Sun, Oct 31, 2010 : 9:37 p.m.

I whole-heartedly agree with Ken about the 'return on investment' with film tax credits. It is becoming more and more widely known and accepted that the arts in general lead, often times immediately, to greater returns within the community on so very many levels. Many of these 'returns' are not initially visible- the second and third, and so on, reverberations of the monies spent by film crews, actors, etc... throughout the communities is so hard to track, but certainly does exist! I haven't seen this particular movie yet, though plan to soon, but I can also say that the other movies I have seen that were shot in part in our area have been such a pleasure to see. As someone who works right downtown in A2, it has also been quite a thrill to see some of the filming going on, and catching sight of the actors involved... the buzz about Richard Gere sightings went on for weeks! This is all part and parcel to our community being alive and vibrant, being totally cool to live in too!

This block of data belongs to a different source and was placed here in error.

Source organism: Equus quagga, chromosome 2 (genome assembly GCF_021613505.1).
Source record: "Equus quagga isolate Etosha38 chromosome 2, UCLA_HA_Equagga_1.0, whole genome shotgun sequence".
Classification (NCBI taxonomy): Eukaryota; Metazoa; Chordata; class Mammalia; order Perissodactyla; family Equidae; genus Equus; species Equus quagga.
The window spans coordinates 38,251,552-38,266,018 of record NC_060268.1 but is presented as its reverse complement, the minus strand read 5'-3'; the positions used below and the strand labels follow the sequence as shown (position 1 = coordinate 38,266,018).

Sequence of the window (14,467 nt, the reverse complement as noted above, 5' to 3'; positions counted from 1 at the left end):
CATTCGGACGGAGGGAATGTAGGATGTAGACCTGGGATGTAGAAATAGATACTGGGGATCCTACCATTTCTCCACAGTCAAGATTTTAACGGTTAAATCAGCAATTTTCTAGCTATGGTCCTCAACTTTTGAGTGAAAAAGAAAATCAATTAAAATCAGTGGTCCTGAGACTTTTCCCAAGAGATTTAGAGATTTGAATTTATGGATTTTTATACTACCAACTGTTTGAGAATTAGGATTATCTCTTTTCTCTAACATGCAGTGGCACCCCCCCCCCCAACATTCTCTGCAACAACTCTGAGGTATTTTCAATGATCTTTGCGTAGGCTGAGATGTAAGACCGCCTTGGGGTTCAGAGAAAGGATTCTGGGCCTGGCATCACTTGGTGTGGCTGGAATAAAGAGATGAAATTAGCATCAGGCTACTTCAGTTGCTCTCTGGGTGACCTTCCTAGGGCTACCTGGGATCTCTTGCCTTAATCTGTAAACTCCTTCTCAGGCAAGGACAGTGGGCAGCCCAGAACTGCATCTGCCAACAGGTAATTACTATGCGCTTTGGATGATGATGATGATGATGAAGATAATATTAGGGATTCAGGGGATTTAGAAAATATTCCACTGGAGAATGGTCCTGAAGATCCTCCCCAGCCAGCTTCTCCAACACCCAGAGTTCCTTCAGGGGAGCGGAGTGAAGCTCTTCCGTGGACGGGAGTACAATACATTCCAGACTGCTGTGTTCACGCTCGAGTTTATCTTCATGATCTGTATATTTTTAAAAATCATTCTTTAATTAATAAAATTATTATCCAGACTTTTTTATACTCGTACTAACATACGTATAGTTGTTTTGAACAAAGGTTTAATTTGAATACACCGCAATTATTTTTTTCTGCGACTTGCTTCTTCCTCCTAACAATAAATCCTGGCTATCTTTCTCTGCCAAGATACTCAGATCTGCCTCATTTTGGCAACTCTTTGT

Sat, Oct 30, 2010 : 9:21 a.m.

This was a very good movie that was well paced and a story well told. We go to the movies every week and this was one of the better ones over the last months (other than Secretariat!) that we have been to. I was BLOWN AWAY this morning to discover that the movie was filmed locally! There were times I thought that things looked familiar but it never dawned on me they were local scenes (I can't believe I missed Stivers!) I worry that Rick Snyder wants to eliminate Film industry incentives for the State. The issue shouldn't be do, or not do (as he seems to explain) but rather "what is the return on investment?" If more revenue is returned to the State, than is laid out, then incentives are a good investment. (Don't count the across the board 40% refundable tax credit on Michigan film company expenditures as a "cost" because without the incentive the odds are the filming would NOT be done here, thus resulting in NO revenue versus at least capturing 60% of the tax (by my calcuclations.. 60% of something is a lot more than 100% of nothing!).